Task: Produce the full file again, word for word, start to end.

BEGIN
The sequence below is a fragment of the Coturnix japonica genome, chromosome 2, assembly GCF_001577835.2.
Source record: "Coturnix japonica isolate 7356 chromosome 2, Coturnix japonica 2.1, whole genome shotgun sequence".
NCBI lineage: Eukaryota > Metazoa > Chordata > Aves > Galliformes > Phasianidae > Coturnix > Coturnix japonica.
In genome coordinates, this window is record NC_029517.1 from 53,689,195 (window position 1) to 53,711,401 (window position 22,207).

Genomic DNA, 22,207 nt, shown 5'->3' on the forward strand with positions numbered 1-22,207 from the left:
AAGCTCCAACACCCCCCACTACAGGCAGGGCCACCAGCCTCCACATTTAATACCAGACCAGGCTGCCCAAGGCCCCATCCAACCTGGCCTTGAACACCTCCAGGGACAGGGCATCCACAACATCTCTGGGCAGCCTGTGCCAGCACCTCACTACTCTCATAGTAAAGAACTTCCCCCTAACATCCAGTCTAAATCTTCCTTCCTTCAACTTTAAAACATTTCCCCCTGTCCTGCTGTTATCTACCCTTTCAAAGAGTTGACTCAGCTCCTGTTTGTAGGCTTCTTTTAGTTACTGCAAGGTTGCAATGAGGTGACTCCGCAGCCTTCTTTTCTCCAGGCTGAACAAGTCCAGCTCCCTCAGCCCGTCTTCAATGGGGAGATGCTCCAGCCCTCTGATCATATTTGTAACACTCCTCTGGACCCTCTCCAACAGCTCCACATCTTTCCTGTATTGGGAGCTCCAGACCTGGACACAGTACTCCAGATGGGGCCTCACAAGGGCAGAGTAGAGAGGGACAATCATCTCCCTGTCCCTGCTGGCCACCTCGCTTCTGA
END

The sequence below is a fragment of the Coturnix japonica genome, chromosome 2, assembly GCF_001577835.2.
Source record: "Coturnix japonica isolate 7356 chromosome 2, Coturnix japonica 2.1, whole genome shotgun sequence".
NCBI lineage: Eukaryota > Metazoa > Chordata > Aves > Galliformes > Phasianidae > Coturnix > Coturnix japonica.
In genome coordinates, this window is record NC_029517.1 from 53,689,195 (window position 1) to 53,711,401 (window position 22,207).

Genomic DNA, 22,207 nt, shown 5'->3' on the forward strand with positions numbered 1-22,207 from the left:
AAGCTCCAACACCCCCCACTACAGGCAGGGCCACCAGCCTCCACATTTAATACCAGACCAGGCTGCCCAAGGCCCCATCCAACCTGGCCTTGAACACCTCCAGGGACAGGGCATCCACAACATCTCTGGGCAGCCTGTGCCAGCACCTCACTACTCTCATAGTAAAGAACTTCCCCCTAACATCCAGTCTAAATCTTCCTTCCTTCAACTTTAAAACATTTCCCCCTGTCCTGCTGTTATCTACCCTTTCAAAGAGTTGACTCAGCTCCTGTTTGTAGGCTTCTTTTAGTTACTGCAAGGTTGCAATGAGGTGACTCCGCAGCCTTCTTTTCTCCAGGCTGAACAAGTCCAGCTCCCTCAGCCCGTCTTCAATGGGGAGATGCTCCAGCCCTCTGATCATATTTGTAACACTCCTCTGGACCCTCTCCAACAGCTCCACATCTTTCCTGTATTGGGAGCTCCAGACCTGGACACAGTACTCCAGATGGGGCCTCACAAGGGCAGAGTAGAGAGGGACAATCATCTCCCTGTCCCTGCTGGCCACCTCGCTTCTGA